- La Partage – A less convoluted version of En Prison basically. If the ball lands on zero all even money bets have half of the stake returned.
American Roulette has an extra slot on the wheel, the double zero, which gives every bet you make worse odds and incidentally, also creates the worst bet you can make in any roulette game: the basket. This is a bet on the numbers 0, 00, 1, 2 and 3, so it is essentially a line bet which usually covers six numbers and pays out at 5:1, but the basket covers only five numbers and pays out at 6:1, creating a house edge of 7.89%. Terrible.
This information should keep you on track at a high street casino, but there are far too many online games to cover in a single article, so you will need to look through the game information and find the RTP (return to player percentage) for yourself.
This will give you a good idea as to whether any extra game features have reduced your chances of winning or not, as sometimes payouts are reduced to make up for extra features.
You should also pay attention to the bets you make and balance that with the funds you have available.
Your night at the casino will be very short indeed if you spend half your bank roll on a single spin of the wheel, so split your bankroll into betting units in a way that suits your style of play:
|£ Per Unit
|Total Betting Units
We wouldn’t advise any more than 5% of your total available funds per betting unit.
Using £1 betting units, you can stagger your available funds across a minimum of 100 spins, depending on how lucky you are (100 losses in a row is extremely unlikely) and what you do with any winnings.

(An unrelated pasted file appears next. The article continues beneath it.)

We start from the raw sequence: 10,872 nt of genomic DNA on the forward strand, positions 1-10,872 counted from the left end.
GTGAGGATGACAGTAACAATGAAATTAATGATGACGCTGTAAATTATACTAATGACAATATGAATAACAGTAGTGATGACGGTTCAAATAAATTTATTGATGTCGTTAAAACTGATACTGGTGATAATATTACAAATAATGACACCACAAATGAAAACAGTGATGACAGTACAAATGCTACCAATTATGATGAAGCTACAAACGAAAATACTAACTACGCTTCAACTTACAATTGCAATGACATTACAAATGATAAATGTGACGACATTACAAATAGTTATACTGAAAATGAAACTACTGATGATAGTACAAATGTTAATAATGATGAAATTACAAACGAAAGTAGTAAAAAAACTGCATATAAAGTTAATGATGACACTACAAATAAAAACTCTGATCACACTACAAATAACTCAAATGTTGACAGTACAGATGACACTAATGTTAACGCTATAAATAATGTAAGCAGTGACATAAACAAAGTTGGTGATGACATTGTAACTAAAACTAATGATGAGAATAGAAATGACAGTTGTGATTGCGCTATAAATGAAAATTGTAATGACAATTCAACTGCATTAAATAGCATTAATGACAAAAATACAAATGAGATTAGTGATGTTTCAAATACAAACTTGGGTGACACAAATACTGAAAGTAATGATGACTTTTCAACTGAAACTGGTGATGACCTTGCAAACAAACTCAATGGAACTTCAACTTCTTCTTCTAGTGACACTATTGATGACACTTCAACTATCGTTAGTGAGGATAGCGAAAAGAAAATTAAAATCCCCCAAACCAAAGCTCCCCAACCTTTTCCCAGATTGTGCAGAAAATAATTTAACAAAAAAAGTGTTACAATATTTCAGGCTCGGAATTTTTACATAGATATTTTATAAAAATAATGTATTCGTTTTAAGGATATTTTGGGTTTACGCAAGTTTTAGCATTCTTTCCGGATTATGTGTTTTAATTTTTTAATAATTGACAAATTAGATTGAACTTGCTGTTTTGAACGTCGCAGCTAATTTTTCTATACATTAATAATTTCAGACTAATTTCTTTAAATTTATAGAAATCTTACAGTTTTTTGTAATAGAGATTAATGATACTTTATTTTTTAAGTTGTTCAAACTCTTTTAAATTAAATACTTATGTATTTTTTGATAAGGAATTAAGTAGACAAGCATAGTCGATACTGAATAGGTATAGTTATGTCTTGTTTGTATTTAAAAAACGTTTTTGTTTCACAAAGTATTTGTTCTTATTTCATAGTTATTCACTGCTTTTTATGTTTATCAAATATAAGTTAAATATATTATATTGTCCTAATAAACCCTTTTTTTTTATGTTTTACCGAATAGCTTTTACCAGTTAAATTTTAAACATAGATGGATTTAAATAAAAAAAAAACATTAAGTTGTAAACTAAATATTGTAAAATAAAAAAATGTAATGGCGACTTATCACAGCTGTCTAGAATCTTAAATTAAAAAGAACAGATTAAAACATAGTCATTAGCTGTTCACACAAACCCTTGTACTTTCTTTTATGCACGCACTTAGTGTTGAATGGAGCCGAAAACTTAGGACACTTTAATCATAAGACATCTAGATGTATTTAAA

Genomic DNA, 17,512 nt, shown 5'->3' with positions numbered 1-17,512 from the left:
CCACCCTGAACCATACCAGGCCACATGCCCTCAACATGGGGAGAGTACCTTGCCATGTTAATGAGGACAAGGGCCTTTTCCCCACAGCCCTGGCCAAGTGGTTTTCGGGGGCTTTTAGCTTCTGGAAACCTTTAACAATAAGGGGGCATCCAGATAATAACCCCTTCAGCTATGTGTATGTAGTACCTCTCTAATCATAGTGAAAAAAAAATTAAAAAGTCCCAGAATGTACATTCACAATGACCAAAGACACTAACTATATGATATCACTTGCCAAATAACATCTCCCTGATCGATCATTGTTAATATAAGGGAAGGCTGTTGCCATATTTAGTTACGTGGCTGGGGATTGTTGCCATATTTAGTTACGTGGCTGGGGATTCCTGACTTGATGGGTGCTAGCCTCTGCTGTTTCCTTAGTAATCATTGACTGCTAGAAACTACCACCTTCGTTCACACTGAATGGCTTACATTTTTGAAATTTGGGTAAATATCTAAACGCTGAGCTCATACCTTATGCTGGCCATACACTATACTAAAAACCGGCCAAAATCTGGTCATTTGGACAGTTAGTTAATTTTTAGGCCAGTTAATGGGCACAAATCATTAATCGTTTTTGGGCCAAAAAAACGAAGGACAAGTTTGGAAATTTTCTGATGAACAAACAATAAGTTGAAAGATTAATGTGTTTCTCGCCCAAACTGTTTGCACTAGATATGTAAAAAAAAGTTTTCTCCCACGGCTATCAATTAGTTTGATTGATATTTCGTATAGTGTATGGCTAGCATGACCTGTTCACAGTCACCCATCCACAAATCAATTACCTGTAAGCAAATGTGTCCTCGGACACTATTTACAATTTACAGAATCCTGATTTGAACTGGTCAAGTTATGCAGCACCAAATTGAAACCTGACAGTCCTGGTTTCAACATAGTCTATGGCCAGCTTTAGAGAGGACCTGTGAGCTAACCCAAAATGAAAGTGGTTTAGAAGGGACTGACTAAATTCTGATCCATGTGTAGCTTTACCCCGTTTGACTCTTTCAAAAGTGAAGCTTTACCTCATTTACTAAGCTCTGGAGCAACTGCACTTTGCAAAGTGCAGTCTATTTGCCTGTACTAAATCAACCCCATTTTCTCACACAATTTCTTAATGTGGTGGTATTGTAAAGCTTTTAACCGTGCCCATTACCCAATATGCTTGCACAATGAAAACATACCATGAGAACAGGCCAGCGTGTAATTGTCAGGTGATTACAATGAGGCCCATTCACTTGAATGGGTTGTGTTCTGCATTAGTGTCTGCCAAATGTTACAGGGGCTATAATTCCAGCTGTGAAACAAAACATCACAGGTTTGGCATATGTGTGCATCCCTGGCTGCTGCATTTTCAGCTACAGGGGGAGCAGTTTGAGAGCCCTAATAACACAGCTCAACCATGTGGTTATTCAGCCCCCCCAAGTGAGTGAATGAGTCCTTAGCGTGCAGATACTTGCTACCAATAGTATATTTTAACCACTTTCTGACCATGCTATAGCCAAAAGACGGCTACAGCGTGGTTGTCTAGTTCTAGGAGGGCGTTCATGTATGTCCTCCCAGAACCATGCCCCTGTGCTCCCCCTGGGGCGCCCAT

Some people actually bank all winnings and will only gamble their initial bankroll; so if they had £100 and placed £5 worth of bets, even if they won £10 they would only put the original £5 back into circulation, banking the other £5.
In this way, they hope to end up with more than they started with in their back pocket at the end of the night and they don’t end up blowing their winnings. At the very least they limit their losses and have had a great time.
At a casino a player can expect an average of around 40 spins per hour, although this can vary depending on how busy it is. But using this number as a guide you could expect at least 2.5 hours worth of play time with a £100 stake broken down into 100 betting units if you bet one unit per spin.
Online you can get through about 300 spins an hour if you make the same bets each time and are click happy, so you might need to either slow down or bet much smaller amounts to extend your play time.
Table coverage is another way you can play tactically, because the more of the table you have covered the better your chances of winning something, but the more it is going to cost you in the first place.
Betting one unit on red which pays out 1:1, along with another bet on the middle column which contains 8 black numbers and pays out at 2:1, you will have 26 numbers covered (4 of them covered twice) which is just over 70% of the board. You can do this with just 2 betting units and it makes each spin interesting as a 1:1 win covers your stake and a 2:1 win leaves you in profit. If one of your doubly covered numbers comes in you will win twice.
Doing the exact same thing but betting on the top column which only has 4 black numbers would only cover 22 numbers which is 59.49% of the board. So the cost is the same but your chances of winning are smaller. Anyone making this bet would not be staking effectively, and by extension you could say they were less ‘good’ at roulette.
There are all manner of different betting patterns people use, with some choosing a combination of straight ups, splits, and corners instead, but essentially they are all aiming at the same end result: a perfect balance between probability and payoff.
If you don’t have many betting chips then making inside bets perhaps isn’t the best strategy. Yes, every bet has the same house edge, but in terms of probability, you only have a 1 in 37 chance of winning, so you will statistically need to be betting for longer for these bets to come off.
Making an outside bet on red or black, on the other hand, gives you almost a 50/50 chance of winning, so you are more likely to achieve a longer play session and even perhaps build your bankroll.